12 January - 20 June 2016

Stress hormones affect sweet taste perception

18 June 14

Stress may directly act on our perception of how food and drink tastes, according to a new study. The research, led by M. Rockwell Parker of the Monell Chemical Sciences Center in the US, identified receptor sites for stress-activated hormones on the oral taste cells that give us our ability to taste sweet, bitter and umami.

Glucocorticoid (GC) type stress hormones affect the body by activating specialized receptors known as GC receptors, which are usually located inside of cells. Knowing that stress can have major effects on metabolism and food choice, the Monell team took on the question of whether taste receptor cells also contained these GC receptors, using a mouse model. To determine whether there are GC receptors in taste tissue which are activated by stress, the researchers compared the proportion of taste cells with translocated receptors in stressed and non-stressed mice. Compared to controls, the stressed mice had a 77 percent increase of GC receptors in taste cell nuclei.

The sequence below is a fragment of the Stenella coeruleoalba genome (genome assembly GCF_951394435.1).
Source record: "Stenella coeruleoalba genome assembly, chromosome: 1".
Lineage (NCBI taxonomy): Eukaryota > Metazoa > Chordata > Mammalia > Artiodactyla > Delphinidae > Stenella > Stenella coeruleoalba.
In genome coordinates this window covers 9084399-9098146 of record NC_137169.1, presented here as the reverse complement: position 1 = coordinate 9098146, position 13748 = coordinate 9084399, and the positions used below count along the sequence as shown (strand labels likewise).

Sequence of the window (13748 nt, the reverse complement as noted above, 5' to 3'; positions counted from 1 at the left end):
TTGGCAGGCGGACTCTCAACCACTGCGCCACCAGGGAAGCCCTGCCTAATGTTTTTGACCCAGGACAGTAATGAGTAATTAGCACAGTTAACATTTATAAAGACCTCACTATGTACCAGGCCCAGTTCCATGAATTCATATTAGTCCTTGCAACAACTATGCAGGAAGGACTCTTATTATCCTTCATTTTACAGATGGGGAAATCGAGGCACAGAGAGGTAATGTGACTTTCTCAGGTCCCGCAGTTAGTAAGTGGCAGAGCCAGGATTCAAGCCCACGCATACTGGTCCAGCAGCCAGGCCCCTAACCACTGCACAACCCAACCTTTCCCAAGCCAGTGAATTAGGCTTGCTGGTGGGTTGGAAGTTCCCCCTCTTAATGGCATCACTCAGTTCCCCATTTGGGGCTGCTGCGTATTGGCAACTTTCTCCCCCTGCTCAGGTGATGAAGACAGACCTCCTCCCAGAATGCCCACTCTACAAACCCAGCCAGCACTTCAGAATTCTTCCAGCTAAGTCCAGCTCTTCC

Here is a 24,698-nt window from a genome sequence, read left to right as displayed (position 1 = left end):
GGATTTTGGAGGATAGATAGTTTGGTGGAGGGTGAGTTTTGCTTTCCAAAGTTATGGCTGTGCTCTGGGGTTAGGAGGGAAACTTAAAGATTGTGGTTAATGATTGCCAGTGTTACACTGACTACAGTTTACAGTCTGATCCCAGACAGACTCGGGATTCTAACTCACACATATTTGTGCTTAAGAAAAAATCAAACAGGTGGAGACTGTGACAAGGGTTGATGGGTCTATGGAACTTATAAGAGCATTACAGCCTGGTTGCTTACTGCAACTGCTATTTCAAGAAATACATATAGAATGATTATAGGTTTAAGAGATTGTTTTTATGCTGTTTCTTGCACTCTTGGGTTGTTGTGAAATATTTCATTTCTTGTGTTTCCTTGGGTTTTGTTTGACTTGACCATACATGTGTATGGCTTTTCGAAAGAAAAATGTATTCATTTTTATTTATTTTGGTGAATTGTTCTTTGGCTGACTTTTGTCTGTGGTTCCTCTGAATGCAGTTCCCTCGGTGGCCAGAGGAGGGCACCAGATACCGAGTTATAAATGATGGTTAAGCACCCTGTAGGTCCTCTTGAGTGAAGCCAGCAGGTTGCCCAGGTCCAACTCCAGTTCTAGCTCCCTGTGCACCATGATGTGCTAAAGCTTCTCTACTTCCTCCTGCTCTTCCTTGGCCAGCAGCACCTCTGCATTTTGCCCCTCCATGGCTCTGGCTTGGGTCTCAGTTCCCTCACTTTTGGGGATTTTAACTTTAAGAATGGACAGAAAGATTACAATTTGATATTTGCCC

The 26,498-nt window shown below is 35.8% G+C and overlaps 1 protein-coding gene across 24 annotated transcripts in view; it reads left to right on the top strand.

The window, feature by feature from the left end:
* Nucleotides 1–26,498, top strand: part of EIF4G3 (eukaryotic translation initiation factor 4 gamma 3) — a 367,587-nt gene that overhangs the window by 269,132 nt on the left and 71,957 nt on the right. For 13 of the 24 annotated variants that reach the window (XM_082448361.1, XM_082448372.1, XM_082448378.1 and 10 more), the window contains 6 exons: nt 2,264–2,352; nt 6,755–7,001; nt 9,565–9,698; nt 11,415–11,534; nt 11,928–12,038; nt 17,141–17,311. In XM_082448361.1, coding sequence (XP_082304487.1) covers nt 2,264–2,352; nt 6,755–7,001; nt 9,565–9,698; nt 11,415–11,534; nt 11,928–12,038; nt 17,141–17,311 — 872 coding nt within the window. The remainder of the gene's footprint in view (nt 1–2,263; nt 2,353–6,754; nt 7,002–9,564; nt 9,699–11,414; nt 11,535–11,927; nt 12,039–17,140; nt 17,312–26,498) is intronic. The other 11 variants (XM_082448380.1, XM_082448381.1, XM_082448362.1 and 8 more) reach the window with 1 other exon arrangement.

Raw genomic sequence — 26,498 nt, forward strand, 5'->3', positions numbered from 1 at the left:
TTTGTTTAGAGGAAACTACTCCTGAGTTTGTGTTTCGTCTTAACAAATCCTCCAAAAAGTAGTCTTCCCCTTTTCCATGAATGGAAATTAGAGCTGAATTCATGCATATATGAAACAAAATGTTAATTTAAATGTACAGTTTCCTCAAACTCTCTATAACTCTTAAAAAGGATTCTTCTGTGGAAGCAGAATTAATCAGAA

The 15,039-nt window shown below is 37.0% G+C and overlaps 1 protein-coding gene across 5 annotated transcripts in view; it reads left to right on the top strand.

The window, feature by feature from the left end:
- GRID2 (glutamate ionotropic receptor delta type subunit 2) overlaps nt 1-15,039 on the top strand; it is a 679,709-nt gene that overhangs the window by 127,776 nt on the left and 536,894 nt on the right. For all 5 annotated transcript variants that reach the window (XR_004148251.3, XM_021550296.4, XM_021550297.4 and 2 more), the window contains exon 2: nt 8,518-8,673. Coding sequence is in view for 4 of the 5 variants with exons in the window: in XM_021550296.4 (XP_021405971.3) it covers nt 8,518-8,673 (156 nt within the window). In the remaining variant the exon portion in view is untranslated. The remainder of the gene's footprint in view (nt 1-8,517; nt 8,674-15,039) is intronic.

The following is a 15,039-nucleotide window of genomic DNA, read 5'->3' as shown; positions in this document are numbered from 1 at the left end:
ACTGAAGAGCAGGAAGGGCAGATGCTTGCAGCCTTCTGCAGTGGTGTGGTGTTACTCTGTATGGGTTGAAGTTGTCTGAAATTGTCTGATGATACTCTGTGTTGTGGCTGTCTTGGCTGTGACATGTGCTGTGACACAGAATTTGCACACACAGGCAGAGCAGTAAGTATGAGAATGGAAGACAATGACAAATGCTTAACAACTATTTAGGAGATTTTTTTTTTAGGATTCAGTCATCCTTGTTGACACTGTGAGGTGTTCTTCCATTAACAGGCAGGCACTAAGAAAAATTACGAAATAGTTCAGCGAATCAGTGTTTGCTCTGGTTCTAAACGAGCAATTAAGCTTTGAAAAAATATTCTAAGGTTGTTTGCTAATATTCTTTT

These results suggest that sweet taste perception and intake, which are known to be altered by stress, may be specifically affected via secretion of GCs and subsequent activation of GC receptors in taste cells. Noting that taste receptors are found throughout the body, the researchers suggest that taste receptors in the gut and pancreas may also be influenced by stress, potentially impacting the metabolism of sugars and other nutrients, and affecting appetite. Future studies will continue to explore how stress hormones act to affect the taste system. [FoodNavigator, Eurekalert]

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